COSEWIC Assessment and Update Status Report on the Streambank Lupine (Lupinus rivularis) in Canada
- Assessment Summary
- Executive Summary
- Species Information
- Population Sizes and Trends
- Limiting Factors and Threats
- Special Significance of the Species
- Summary of Status Report
- Technical Summary
- Literature Cited
- Biographical Summary of Contractors
- Authorities Consulted
- Collections Examined
This species occupies open sandy or gravelly, moist, river or creek bank sites subject to flooding and proximal to the coast with generally little ground cover. Scoggan (1978) and others describe it as occurring in gravelly prairies, streambanks and open wood, always at low elevations. Like other lupines, it shows a distinct preference for nutrient-poor sites in disturbed, but not weedy, situations, including dykes and railway tracks adjacent to waterways (Sholars 2001 pers. comm.). Because these are disturbed sites, associated species vary but include Plantago lanceolata, Solidago canadensis, Juncus tenuis, Hypericum perforatum, and Epilobium angustifolium.
In British Columbia we have observed that Lupinus rivularis grows preferentially within a short distance from a stream or creek, most frequently within 30 meters. It occurs in both natural riverbank situations and on gravelly railway beds and dykes that have been located proximal to natural creek or riverbanks sites. Where it occurs in these man-made situations, we believe that this is coincident, and that the species opportunistically invades from already present populations. In fact, the railway beds and dykes might well have allowed survival of some populations in the face of immense habitat destruction. In natural unaltered situations, it occurs on gravel or sandy/gravelly sites that are located behind low banks. Only one population of Lupinus rivularis has been found on a completely unaltered site. This is a natural site that occurs in a gravel bed behind a low “beach” ridge on a riverbank that might lie within a provincial park.
At one site, a sub-population of the plant was found about 300 metres from the Fraser River, growing along the roadside. However this site appears to be comprised of river dredging material, and is substantially disturbed due to subdivision preparation. A relatively new subdivision occurs just across the road. It is possible that a natural creek once ran through the area. This population may be either a relict, or has resulted from seed dispersal during equipment or dredging material transport and is effectively non-viable. No seedlings were observed here.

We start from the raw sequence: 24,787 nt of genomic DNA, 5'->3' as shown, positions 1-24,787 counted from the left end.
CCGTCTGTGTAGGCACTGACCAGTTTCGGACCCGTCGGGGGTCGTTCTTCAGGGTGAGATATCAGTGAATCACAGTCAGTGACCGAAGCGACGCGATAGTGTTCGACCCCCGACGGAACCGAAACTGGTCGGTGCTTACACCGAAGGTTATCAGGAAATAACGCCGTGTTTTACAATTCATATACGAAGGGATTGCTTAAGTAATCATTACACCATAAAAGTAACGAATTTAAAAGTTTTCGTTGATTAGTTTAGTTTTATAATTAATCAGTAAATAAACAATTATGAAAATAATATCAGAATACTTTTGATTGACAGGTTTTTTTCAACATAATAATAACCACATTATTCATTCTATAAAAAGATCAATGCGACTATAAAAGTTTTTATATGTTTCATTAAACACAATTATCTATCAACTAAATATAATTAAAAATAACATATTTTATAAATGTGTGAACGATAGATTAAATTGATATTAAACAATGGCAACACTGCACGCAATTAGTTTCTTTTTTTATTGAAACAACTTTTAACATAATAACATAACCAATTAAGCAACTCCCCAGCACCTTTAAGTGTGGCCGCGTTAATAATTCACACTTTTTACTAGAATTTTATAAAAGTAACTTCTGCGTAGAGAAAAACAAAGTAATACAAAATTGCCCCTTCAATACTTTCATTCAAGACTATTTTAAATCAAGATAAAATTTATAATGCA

Prior to dyking, L. rivularis likely occurred more frequently along the banks of creeks and rivers in the coastal reaches of the lower Fraser Valley. Today in this area only remnant pockets of suitable natural habitat for this species occur along the Fraser River, Pitt River, Coquitlam River, and other creeks and rivers in the area, although dykes may provide an alternative. However, natural habitat either has been heavily developed for industrial use, or has been buried by the extensive dyking system now present. The dyking has probably eliminated many populations of the plant. Natural floodplain sites, while heavily industrialized, still retain fragments of suitable natural habitat for this species and, thus, are critical for species recovery.
In situations where the sites are unaltered by the building of dykes or railway beds, the species shows preferences for floodplain sites. Sites appear to be moister than the adjacent landscape, as is indicated in the more disturbed stations by the frequent presence of Juncus spp.
Although this species is a pioneer species that shows preference for open sites with low soil nutrients, it does occur in two stations in shade or partial shade.